Orientation Observation In-depth interviews Document analysis and semiology Conversation and discourse analysis Secondary Data Surveys Experiments Ethics Research outcomes



Social Research Glossary

About Researching the Real World



© Lee Harvey 2012–2017

Page updated 29 May, 2017

Citation reference: Harvey, L., 2012–2017, Researching the Real World, available at
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A Guide to Methodology

4. In-depth interviews

4.1 Introduction to in-depth interviewing
4.2 Types of in-depth interview
4.3 Methodological approaches to in-depth interviews
4.4 Doing in-depth interviews

4.4.1 Constructing an interview guide
4.4.2 Setting up the interviews
4.4.3 Interviewing Rapport Probing Foreign language complications Remote interviewing Telephone interviewing Asynchronous interviews Follow-up interviews Focus groups

4.4.4 Recording interview data

4.5 Analysing in-depth interview data
4.6 Summary and conclusion

4.4 Doing in-depth interviews Asynchronous interviewing
Asynchronous interviews are those where there is no direct engagement of both parties, either face-to-face, via the telephone or other technology-enabled link. The researcher sends written questions and the respondent, at another time, responds in writing.

E-mail questions are an example of asynchronous interviews. The researcher obtains the agreement of the respondent to take part. The researcher explains that the 'interview' is seeking opinions and will be in the form of general orientating questions but will not be a questionnaire with pre-coded answers (see Section 8). The researcher sends questions to respondents, who reply to each (or some of the questions) in as much detail as they wish, in their own time, consulting, if they choose, whatever sources may help them construct responses. From the outset, it is important to establish the nature of the process and an indication of the extent of the contribution the respondents are likely to be making.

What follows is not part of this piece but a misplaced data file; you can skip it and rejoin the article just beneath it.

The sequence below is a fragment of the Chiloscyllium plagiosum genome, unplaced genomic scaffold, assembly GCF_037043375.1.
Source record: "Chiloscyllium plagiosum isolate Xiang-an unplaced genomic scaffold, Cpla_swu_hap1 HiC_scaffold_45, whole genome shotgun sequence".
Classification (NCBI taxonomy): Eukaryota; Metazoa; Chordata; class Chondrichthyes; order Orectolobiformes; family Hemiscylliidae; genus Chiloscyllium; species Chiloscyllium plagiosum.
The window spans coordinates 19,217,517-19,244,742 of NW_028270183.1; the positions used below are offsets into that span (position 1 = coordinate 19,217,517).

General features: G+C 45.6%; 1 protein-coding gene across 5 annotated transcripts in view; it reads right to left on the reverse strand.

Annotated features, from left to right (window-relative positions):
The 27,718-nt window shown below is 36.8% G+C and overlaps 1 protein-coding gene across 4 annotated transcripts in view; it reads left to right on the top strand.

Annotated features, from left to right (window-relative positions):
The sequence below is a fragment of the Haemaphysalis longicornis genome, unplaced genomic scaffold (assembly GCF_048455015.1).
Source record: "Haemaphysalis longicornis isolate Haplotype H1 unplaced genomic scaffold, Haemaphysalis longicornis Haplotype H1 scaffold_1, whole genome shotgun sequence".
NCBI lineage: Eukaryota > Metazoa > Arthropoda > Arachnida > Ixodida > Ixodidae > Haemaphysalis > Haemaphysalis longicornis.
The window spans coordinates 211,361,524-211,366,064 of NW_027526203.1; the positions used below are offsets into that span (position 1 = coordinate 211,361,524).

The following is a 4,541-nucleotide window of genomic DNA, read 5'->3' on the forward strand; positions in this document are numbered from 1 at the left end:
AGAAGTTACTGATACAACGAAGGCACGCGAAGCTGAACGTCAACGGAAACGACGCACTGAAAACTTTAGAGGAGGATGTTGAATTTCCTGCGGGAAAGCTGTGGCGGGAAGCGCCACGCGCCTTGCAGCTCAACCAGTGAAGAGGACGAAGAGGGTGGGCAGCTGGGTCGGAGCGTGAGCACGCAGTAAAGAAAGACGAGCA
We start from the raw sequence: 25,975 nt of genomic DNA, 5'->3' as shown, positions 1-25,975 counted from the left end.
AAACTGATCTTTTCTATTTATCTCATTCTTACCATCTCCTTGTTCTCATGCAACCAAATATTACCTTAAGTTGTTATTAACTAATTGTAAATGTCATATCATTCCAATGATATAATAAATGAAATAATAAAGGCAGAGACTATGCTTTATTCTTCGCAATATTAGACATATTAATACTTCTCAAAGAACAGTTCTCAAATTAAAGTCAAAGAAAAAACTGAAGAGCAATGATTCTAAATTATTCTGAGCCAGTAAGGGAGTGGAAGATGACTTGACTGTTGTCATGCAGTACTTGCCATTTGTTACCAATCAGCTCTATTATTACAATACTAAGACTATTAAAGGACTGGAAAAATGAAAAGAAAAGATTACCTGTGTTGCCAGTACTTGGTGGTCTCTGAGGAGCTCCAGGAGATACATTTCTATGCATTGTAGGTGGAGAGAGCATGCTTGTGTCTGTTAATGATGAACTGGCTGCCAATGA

The email interview has the advantage of needing very little by way of logistical arrangement. Once the respondent has been contacted by email (usually) and agreed to participate, there is no need to co-ordinate a meeting or have any concerns about distance or time zones. Participants can, thus be widely distributed making it possible to have a geographically more representative sample than is perhaps the case in face-to-face in-depth interviews.

Furthermore, it is possible to have a larger sample when using email than can be managed face-to-face or on the telephone, because, in effect, the researcher, by sending out all the questions at the same time is interviewing the respondents simultaneously.

This means that the time-span for the interviews can also be shorter than if undertaking synchronous interviews; the researcher normally specifies a cut-off date usually of around 10 days, as experience suggests that if a reply hasn't been received by then that any longer will not generate any more responses.

As in any request for responses to a survey, the researcher can send out reminders at appropriate intervals. The advantage of the email interview is that reminders can be sent quickly and without any delivery costs.

Another advantage of the email interview is that responses are already written, removing the need to transcribe oral responses.